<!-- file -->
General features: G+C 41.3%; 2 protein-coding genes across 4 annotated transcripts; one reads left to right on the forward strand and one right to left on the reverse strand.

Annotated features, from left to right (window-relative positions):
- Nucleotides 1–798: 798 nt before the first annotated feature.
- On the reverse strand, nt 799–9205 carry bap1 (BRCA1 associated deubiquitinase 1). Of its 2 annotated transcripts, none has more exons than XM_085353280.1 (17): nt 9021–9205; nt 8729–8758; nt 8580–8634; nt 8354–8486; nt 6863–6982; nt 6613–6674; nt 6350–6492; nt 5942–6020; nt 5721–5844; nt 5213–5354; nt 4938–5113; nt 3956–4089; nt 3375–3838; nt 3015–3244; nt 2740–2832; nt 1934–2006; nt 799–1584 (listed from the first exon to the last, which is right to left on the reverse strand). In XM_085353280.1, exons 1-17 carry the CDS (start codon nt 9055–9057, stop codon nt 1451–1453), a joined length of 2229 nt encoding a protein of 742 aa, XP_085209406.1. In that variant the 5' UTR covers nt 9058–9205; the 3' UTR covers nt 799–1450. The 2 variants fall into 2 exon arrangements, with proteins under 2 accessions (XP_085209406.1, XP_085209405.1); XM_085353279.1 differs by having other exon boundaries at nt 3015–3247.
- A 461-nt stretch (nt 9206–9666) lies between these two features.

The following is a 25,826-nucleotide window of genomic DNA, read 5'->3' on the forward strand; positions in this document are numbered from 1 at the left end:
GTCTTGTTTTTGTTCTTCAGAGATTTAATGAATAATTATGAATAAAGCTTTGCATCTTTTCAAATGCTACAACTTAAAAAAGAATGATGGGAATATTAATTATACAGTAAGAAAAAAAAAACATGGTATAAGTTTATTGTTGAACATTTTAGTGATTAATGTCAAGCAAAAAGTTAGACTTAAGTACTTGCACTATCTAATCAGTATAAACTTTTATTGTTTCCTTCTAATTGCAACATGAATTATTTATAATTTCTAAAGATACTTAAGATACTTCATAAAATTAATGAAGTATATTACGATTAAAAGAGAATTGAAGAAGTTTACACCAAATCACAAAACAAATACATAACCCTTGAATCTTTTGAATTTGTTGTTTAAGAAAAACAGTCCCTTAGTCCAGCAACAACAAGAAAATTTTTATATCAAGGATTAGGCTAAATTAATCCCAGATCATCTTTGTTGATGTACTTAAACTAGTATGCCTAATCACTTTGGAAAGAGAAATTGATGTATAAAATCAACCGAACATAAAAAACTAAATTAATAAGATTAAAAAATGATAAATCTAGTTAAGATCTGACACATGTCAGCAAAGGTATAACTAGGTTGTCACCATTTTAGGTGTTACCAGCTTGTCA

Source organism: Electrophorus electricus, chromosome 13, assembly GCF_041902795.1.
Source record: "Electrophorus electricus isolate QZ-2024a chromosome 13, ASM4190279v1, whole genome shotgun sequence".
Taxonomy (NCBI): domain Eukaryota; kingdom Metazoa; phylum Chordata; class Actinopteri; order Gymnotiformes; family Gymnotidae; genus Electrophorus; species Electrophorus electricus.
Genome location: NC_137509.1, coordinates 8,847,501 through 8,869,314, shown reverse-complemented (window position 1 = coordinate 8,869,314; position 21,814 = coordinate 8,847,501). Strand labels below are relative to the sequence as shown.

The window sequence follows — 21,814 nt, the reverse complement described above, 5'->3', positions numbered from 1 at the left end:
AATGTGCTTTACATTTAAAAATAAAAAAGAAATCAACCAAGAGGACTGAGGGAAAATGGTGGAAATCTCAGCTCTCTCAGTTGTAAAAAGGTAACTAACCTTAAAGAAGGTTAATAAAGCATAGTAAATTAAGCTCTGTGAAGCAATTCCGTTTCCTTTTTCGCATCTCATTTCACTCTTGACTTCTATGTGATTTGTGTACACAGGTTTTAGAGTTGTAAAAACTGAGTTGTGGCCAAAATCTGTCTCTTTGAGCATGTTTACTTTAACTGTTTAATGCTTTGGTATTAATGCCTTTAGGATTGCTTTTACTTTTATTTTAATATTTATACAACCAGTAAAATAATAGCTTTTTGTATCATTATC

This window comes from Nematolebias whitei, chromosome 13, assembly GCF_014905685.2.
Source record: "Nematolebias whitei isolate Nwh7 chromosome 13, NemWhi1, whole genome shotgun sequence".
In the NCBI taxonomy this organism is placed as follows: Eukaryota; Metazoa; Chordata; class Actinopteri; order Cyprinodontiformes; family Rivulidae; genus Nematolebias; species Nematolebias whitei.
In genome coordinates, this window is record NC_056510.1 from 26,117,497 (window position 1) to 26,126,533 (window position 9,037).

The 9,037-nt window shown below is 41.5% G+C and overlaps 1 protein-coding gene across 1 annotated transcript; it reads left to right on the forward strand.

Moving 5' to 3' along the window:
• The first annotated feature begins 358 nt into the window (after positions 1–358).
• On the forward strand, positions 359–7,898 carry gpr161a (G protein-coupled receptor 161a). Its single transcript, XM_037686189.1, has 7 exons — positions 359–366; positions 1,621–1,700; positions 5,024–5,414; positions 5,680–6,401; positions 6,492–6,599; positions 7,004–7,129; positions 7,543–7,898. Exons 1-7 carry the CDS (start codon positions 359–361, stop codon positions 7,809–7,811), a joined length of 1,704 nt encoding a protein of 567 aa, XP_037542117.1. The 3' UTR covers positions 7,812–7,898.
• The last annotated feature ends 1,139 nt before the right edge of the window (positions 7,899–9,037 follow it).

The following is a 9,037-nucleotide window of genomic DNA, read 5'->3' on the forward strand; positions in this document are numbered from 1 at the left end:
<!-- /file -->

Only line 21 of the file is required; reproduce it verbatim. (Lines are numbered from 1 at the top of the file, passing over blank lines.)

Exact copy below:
• On the forward strand, positions 359–7,898 carry gpr161a (G protein-coupled receptor 161a). Its single transcript, XM_037686189.1, has 7 exons — positions 359–366; positions 1,621–1,700; positions 5,024–5,414; positions 5,680–6,401; positions 6,492–6,599; positions 7,004–7,129; positions 7,543–7,898. Exons 1-7 carry the CDS (start codon positions 359–361, stop codon positions 7,809–7,811), a joined length of 1,704 nt encoding a protein of 567 aa, XP_037542117.1. The 3' UTR covers positions 7,812–7,898.